We recently sat down with our friend Nathan to interview him for our new series – Unfollow The Ordinary – where we give voice to a variety of inspiring people who live the Asenne lifestyle. Nathan is an interesting fella with an incredible view and goal in life. Read the interview below.

Tell me who are you, how old are you and where do you come from?

My name is Nathan Thomas and I’m 26 years old. I’m from the East Coast of Australia, few hours below Sydney.

 

What did you do back home in Australia and how did you end up living in Bali?  

Back in Australia, I was an electrician and I was working for long hours. I went on my own as an electrician when I was 20 years old and I had my own business for a few years. After that, I went to work for a big company in a city and I worked even longer hours there. I was doing night shifts and 12-hour shifts. I worked like crazy. Later on, I didn’t see myself being an electrician for my whole life. I didn’t see myself in a job I don’t get the appreciation for and I wanted to change a lot of things I was doing.

Back then, my life was always about the party. I was drinking a lot, being young and having fun. But the things I want to accomplish in my life are far greater thrill and enjoyment and that’s why I gave up drinking.

After I decided I don’t want to be partying, I started to save money for an early retirement or a job I would be actually enjoying. Then I realized that I could pretty much retire already in a 3rd world country with the money I had. That was the first initial reason why I moved to Bali. I stopped working as an electrician in November 2019 and I arrived in Bali at the start of 2020.

 

How did you start surfing?

So, back home, I had many friends who were good surfers and my little cousin was a professional surfer.  Seeing all them surf was quite intimidating and I never actually gave it attention until I moved to Bali. In Australia, I met one of my friends and went to surf with him for a few times and when I tried to stand up, it was a lot harder than people think. I think I stood up for three or four seconds and sunk. My proper first time trying surfing was here in Bali. I tried a couple times in the Canggu area but I had no idea what I was doing. But then I came to Medewi and the adventure started.

 

Teahupo’o is known as one of the most dangerous waves in the world. When I saw the raw and angry look of that hollow barrel, I felt I just wanted to be standing in there.

 

Can you tell me about your goal?

I watched a movie with my friends back home and I saw a surfer standing in the barrel in Teahupo’o. I was just amazed for the wave and the authentic grunt – it’s just unreal. I said to my friends I want to do that and surf that wave. And the response was “Aah, keep dreaming mate, you have no hope, the wave is just for professionals.” And I was like, hmm okay, and it kind of like ticked me off a little bit and also made me think, who says so..? Everything else I’ve done in my life since then, I’ve changed completely and I’m doing fine. So why would I listen to everyone?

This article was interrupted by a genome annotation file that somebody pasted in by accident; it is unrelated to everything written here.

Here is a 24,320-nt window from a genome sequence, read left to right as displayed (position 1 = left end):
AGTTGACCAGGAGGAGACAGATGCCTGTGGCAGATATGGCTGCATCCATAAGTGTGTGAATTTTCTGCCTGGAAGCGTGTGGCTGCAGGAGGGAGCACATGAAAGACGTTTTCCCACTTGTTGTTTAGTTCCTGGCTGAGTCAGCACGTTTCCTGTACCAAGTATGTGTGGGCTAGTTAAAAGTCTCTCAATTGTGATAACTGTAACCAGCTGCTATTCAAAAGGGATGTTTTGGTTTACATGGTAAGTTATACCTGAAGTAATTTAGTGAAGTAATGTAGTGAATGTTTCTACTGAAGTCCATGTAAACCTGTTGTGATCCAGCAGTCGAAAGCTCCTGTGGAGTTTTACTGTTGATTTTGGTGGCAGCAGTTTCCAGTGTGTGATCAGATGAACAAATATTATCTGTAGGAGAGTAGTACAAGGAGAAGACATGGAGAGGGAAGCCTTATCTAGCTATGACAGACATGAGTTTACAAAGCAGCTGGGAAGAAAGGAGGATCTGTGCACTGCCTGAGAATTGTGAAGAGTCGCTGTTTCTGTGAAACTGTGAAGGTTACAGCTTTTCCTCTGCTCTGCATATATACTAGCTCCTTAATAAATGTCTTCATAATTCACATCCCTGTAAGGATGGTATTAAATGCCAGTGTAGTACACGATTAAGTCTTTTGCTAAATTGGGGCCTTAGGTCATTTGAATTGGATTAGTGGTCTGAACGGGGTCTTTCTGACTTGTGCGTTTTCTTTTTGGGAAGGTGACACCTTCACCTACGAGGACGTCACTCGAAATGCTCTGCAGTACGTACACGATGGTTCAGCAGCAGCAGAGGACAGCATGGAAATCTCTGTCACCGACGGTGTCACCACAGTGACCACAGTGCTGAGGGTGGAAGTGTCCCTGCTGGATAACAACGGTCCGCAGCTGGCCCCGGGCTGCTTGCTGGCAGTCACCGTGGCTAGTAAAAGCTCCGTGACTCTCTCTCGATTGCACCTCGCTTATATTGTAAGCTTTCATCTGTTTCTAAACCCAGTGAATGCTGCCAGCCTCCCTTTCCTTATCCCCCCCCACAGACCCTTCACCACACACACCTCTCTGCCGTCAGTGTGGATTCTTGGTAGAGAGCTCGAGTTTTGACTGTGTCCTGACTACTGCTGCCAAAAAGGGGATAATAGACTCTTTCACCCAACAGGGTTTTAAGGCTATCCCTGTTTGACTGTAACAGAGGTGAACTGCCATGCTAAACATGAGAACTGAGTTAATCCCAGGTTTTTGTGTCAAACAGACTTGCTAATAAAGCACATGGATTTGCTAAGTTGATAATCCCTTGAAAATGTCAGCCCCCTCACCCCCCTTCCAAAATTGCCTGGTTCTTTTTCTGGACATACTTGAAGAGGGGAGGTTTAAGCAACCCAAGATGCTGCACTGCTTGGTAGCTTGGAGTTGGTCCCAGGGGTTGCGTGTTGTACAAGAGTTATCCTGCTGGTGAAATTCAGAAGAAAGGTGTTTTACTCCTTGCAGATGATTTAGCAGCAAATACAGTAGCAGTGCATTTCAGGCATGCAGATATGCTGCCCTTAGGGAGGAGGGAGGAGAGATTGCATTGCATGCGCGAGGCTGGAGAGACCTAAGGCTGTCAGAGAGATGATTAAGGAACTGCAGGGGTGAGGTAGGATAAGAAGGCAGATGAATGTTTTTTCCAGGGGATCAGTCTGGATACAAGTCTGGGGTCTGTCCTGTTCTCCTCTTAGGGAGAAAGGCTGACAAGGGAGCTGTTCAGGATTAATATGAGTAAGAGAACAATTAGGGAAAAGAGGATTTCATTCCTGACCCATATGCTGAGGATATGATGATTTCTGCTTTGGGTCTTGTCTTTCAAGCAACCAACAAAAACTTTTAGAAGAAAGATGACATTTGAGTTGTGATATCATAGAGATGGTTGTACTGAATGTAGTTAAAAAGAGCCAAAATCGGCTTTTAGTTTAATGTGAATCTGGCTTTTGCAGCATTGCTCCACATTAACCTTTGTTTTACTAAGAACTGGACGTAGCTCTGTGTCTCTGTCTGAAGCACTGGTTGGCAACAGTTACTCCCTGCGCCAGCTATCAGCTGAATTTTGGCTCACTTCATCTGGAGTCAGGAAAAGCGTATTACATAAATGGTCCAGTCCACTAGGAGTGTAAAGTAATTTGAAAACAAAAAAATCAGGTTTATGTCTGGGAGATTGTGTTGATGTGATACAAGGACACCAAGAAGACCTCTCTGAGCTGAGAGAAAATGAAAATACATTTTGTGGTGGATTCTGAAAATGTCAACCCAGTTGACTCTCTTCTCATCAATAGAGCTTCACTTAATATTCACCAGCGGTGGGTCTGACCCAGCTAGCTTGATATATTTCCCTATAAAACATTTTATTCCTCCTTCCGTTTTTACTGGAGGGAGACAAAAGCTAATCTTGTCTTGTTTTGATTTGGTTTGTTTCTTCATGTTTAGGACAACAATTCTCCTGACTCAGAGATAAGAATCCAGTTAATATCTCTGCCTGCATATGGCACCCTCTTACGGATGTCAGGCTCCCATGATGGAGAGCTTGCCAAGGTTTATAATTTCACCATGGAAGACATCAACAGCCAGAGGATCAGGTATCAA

My dream is to surf Teahupo’o in Tahiti after 18 months I started surfing. Teahupo’o is known as one of the most dangerous waves in the world. When I saw the raw and angry look of that hollow barrel, I felt I just wanted to be standing in there.

After moving to Bali, I realized I could follow my dream because I’ve got the time and I’ve got the money. And the pandemic happened at the same time. I decided I’m going to do the things I really like before the world ends, hahah.

It might sound crazy but this is what I want. I want to inspire people to make a change – follow what your dream is. When I saw the wave, it had me in absolute awe for days. Like woaaah. And ever since I watched that I was curious asking questions about it. I don’t want to be normal, haha.

I told people about my goal and I tried to figure out how I’m able to get to that goal the most authentic way. The original goal was to surf Teahupo’o in one year but I wasn’t familiar how the seasons work here in Indonesia. To make it achievable with the surf season in Bali, I need to do it after 18 months. So, a dry season, a wet season and a dry season. Dry season is the time when the bigger swells happen. Indonesia is world famous for its hollow left hand barrels and Teahupo’o is a huge left-hand barrel. I’m going to surf the stand-up barrels in Indonesia during the dry season ‘21 before heading to Teahupo’o. And I’m going to get it.

My friend is helping me with documenting my journey. He has a lot of experience in video making, so we’re going to make a short film of all this. The film will be about me learning to surf and achieving the goal of surfing these waves in Indonesia with the lifestyle we live here.

After I surf Teahupo’o, I’ve got a lot of photos and stories. I’ve been documenting myself on surf trip I’ve been on here. I document how my surfing is going. And I would like to do something with this material. I’ve been thinking to do a magazine. Something that I could give to my friends and family and tell them my story and my experiences I’ve had, because I’ve been off social media.

 

Why are you off from social media?